Core Topics

Core topics in orthopaedics

AO Classification

The AO group has developed a comprehensive classification of fractures. The classification is arranged in order of increasing severity according to the complexities of the fracture, difficulty of treatment and worsening prognosis.

More detailed information about the classification can be obtained from AO Foundation


Unicameral Bone Cyst (UBC)

Unicameral Bone Cyst (UBC)

– solitary, fluid-filled cystic lesions located in metaphysis of long bones near physis in kids & adolescents
– predominantly proximal femur & proximal humerus

Signs & Symptoms:
– usu asymptomatic
– pathologic # associated with minimal trauma

– radiolucent, trabeculated lesion with well-defined borders surrounding by sclerotic margin
– ‘fallen leaf’ sign in pathologic #

– lined with loose connective tissue membrane containing small numbers of fibroblasts, giant cells & hemosiderin-laden macrophages

– 15% will heal after # with observation alone
– treat # as you would for most #s of that region
– once # healed, aspiration & steroid injections (x 3)
– curettage & bone grafting improves healing rate & provides mechanical support



– 1o bone tumor with predilection for tibial diaphysis presenting during early adulthood

Signs & Symptoms:
– painful masses with variable symptom duration ranging from few months to few years

– well-circumscribed, eccentric, lytic lesions of tibial diaphysis
– may be multicystic lesion with surrounding sclerosis
– expansion of bone +/- intact cortex but no periosteal reaction

– wide variety of histologic appearances
– basaloid pattern composed of groups of cells which peripherally have palisading epithelial cells
– hypocellular, poorly organized, fibrous connective tissue between islands of epithelial cells

– wide excision (limb salvage vs amputation)
– 20-25% metastasize to lungs

Aneurysmal Bone Cyst (ABC)

Aneurysmal Bone Cyst (ABC)

– solitary expansile lesion located in metaphysis of long bones, flat bones & vertebrae
– presents in 2nd decade
– cysts filled with blood

Signs & Symptoms:
– pain with tenderness & swelling at the site of the lesion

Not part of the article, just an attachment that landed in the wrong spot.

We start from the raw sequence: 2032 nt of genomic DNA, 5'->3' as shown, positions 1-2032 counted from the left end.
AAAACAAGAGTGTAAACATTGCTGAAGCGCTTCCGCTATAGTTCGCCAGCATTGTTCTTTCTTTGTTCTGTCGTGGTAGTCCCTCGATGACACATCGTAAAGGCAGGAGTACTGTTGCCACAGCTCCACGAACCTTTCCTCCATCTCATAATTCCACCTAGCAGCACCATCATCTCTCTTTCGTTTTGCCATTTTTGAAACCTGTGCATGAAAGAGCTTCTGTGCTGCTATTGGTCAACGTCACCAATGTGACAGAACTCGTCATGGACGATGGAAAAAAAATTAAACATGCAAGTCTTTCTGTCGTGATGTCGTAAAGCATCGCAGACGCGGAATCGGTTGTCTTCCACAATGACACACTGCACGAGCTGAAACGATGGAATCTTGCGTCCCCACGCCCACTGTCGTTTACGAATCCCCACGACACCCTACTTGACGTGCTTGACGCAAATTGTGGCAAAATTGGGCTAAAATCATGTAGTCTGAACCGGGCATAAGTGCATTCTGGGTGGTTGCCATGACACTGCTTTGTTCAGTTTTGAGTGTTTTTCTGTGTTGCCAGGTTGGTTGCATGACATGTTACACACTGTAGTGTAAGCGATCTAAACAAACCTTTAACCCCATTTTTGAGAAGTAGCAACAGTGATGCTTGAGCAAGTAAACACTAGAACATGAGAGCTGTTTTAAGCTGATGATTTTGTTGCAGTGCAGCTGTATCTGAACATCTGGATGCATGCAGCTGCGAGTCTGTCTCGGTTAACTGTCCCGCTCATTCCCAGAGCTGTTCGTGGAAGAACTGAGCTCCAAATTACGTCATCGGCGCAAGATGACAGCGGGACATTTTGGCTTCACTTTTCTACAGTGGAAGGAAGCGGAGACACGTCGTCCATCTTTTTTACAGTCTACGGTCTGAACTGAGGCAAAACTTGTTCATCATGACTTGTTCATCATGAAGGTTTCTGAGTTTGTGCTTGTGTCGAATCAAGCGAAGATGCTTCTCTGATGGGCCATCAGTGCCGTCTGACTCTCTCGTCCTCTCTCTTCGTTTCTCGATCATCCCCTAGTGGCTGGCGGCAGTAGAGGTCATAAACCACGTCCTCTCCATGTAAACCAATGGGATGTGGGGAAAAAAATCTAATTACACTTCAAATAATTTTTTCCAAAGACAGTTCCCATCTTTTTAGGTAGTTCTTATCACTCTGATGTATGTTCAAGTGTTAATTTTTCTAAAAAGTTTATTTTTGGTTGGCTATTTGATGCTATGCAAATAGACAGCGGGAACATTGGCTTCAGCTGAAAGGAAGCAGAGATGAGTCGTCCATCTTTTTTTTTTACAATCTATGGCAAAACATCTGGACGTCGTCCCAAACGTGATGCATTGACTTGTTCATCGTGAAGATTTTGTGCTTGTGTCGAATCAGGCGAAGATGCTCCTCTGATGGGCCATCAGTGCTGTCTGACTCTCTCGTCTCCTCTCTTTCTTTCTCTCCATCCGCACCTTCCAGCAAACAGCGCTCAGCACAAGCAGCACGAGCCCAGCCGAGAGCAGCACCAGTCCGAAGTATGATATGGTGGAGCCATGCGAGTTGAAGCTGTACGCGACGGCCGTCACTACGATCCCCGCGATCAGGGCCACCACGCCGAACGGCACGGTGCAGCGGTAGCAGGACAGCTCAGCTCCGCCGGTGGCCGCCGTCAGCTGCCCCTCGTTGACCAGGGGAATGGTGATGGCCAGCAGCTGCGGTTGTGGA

– expansile eccentric lesion surrounded by a thinned cortex with periosteal new bone formation
– CT/MRI – characteristic ‘fluid-fluid’ level
– beware of telangiectatic osteosarcoma – has fluid-fluid levels but far more aggressive looking

– blood spaces separated by cellular septa lacking an endothelial cell lining & containing a variety of cells such as fibroblasts, multinucleated giant cells & histiocytes & metaplastic bone
– large solid cellular areas may be seen

– excision, curettage & bone grafting
– cryosurgery or chemical ablation may be used

Hip – Posterior Approach

Hip – posterior approach

* position – lateral decubitus

* incision – 15cm curved incision centered on post. edge of GT
– curve towards PSIS or @ 30 deg. angle

* no internervous plane

* dissection
– incise fascia latae to expose vastus lateralis
– split fibers of GMax in line with fibers
– retract fibers of spit GMax
– ID short ER
– ID sciatic nerve
– IR hip to put short ER on stretch & pull operative field farther from sciatic n.
– stay sutures in piriformis & obturator internus tendons
– detach short ER from femur (piriformis, sup. gem., obt. int., inf. gem)
– may need to detach sup. border of quad. fem.
– reflect muscles backward to protect sciatic n.
– incise capsule
– dislocate hip

* dangers
– sciatic n. – always ID & protect

– IGA – leaves pelvis beneath piriformis & heads cephalad to supply deep surface of GMax
– branches cut with splitting of GMax

– cruciate anastomosis
> at lower border of QF
> anastomosis of ascending branch of 1st perforator, descending branch of inf. epigastric art., med. & lat. fem. circumflex art.

Forearm – Volar Approach (Henry’s)

Forearm – volar approach (Henry’s)

* position – supine with tourniquet


Thoracic Spine – Anterior Approach

Thoracic spine – anterior approach

* position – lat. with bean bag

* incision
– usu R sided approach
– 1/2way btw spine & scapula –> ant. axillary line
– 2 ribs above level wanting to be accessed

* dissection
– divide lat. dorsi in line with skin
– divide serratus ant. in line with skin down to rib
– expose rib subperiosteally
– resect rib as far post. as possible
– nick pleura with knife
– enter pleura bluntly
– deflate lung & retract ant.
– identify esphagus
– incise pleura over lat. sid of esophagus & retract
– tie off intercostal vessels (avoid if possible due to blood supply to SC)

* dangers
– intercostal vessels
> during rib resection
> during exposure of vert. body
– lung

41 – Tibia/Fibula Proximal

41-Tibia/Fibula Proximal

41-A-1 avulsion
41-A-2 metaphyseal-simple
41-A-3 metaph.-comminuted
B-Partial articular
41-B-1 pure split
41-B-2 pure depression
41-B-3 split-depression
C-Complete articular
41-C-1 simple articular + simple metaphysis
41-C-2 simple articular + comminuted metaphysis
41-C-3 comminuted articular

Distal Humerus – Intracondylar

Distal Humerus-Intracondylar

(Riseborough and Radin)
Type 1-non-displaced
Type 2-trochlea and capitellum displaced but not rotated
Type 3-trochlea and capitellum both displaced and rotated
Type 4-type 3 with sig. comminution